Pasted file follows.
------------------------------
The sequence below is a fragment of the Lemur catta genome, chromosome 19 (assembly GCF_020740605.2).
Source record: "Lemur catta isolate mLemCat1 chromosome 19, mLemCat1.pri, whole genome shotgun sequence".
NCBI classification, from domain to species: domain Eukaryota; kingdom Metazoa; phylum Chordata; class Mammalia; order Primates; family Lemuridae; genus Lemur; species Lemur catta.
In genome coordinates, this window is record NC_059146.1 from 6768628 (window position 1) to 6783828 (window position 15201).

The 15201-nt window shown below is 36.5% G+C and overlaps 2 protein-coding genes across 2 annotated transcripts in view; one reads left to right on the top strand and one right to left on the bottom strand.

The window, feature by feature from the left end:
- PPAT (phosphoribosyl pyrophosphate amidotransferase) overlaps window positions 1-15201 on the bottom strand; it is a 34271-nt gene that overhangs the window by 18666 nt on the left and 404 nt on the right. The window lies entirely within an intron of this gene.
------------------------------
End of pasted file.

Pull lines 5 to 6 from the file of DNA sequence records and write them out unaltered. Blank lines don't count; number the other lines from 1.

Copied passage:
The 15201-nt window shown below is 36.5% G+C and overlaps 2 protein-coding genes across 2 annotated transcripts in view; one reads left to right on the top strand and one right to left on the bottom strand.

The window, feature by feature from the left end: